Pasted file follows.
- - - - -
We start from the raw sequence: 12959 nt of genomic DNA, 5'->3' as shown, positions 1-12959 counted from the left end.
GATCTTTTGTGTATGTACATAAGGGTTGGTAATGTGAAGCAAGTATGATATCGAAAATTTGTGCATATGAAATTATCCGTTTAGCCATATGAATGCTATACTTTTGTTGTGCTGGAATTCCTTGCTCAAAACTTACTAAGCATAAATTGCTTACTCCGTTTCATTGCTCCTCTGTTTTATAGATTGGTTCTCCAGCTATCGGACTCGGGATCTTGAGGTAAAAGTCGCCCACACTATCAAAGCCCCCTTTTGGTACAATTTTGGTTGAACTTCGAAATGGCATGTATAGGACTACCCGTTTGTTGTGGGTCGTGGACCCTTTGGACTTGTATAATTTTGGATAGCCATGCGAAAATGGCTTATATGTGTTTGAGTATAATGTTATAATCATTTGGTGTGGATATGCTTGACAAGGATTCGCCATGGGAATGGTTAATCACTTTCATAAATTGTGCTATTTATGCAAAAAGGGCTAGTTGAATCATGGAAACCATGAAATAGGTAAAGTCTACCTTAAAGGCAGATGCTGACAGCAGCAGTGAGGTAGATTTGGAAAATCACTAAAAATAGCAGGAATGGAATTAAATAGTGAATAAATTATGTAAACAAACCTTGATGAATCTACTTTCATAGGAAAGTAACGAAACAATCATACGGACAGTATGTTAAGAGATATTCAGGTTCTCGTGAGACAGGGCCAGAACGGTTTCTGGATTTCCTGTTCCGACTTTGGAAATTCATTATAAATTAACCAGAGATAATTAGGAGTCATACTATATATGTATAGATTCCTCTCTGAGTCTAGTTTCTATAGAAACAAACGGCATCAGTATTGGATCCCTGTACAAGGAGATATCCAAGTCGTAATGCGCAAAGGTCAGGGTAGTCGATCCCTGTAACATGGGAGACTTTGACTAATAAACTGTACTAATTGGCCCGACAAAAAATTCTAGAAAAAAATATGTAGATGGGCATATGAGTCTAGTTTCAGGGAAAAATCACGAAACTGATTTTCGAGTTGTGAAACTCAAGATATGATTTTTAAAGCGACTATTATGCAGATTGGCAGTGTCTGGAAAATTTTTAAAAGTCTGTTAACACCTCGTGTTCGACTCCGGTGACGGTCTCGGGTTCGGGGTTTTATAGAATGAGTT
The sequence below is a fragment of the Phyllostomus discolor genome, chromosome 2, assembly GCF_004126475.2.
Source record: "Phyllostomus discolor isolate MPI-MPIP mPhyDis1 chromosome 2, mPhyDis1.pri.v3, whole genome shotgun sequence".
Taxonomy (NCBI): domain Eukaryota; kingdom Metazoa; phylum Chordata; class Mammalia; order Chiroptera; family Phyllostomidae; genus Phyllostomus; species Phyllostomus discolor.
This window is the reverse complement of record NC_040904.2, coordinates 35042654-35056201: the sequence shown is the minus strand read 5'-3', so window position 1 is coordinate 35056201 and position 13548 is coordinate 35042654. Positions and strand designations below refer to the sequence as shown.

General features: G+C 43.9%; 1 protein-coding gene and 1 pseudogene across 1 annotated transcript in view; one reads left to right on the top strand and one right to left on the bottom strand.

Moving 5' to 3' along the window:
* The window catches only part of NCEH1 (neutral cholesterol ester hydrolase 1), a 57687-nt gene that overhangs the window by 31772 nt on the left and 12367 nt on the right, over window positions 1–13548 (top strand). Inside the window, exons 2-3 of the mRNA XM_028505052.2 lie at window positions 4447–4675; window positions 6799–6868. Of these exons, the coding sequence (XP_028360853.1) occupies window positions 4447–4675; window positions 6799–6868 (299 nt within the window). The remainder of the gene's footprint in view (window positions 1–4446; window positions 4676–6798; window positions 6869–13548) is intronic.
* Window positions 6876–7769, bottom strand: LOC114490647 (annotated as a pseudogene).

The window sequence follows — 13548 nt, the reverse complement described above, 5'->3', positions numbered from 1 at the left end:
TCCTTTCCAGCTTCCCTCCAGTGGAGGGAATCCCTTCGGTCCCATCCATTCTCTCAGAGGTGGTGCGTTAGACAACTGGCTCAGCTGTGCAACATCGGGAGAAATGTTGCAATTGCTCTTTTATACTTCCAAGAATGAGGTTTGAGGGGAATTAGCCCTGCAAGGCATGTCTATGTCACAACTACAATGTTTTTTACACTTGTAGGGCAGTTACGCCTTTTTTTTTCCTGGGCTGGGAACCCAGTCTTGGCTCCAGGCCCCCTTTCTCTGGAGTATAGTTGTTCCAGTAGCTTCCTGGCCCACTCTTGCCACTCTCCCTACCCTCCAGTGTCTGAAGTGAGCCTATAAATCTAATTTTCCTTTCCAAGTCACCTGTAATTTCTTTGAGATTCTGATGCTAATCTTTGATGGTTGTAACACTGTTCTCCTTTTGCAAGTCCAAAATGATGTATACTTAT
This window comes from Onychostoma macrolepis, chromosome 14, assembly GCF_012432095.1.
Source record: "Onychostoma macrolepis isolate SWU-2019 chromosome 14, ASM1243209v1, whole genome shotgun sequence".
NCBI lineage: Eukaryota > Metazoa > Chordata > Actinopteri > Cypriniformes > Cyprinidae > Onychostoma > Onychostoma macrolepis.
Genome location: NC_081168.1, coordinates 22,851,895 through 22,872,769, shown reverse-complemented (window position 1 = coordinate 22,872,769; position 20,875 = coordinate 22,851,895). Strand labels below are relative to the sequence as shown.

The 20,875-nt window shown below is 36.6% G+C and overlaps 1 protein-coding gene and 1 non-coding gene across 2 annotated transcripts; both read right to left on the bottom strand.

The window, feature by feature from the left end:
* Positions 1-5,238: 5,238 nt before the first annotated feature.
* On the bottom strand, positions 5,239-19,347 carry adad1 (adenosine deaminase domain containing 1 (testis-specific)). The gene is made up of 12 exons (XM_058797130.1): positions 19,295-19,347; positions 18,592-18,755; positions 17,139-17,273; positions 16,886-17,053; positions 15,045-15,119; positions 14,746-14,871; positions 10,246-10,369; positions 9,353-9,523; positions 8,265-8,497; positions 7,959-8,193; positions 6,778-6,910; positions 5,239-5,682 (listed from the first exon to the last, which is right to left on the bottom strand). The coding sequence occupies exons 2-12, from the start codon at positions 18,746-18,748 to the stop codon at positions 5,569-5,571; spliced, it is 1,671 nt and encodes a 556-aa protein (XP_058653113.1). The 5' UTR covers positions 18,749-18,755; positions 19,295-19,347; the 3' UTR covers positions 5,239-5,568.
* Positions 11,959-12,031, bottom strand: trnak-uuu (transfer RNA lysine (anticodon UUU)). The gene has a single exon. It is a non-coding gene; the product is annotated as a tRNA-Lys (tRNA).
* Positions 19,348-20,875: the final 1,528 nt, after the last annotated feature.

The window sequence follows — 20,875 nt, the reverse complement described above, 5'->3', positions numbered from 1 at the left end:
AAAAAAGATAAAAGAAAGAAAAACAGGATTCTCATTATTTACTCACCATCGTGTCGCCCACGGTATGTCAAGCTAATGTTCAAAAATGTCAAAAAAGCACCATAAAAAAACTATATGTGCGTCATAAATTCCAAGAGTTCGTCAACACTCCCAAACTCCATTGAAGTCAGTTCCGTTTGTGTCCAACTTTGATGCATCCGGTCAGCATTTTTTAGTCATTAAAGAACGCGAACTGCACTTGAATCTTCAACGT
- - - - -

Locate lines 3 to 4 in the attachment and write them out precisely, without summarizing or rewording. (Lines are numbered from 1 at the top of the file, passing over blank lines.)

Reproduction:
The sequence below is a fragment of the Phyllostomus discolor genome, chromosome 2, assembly GCF_004126475.2.
Source record: "Phyllostomus discolor isolate MPI-MPIP mPhyDis1 chromosome 2, mPhyDis1.pri.v3, whole genome shotgun sequence".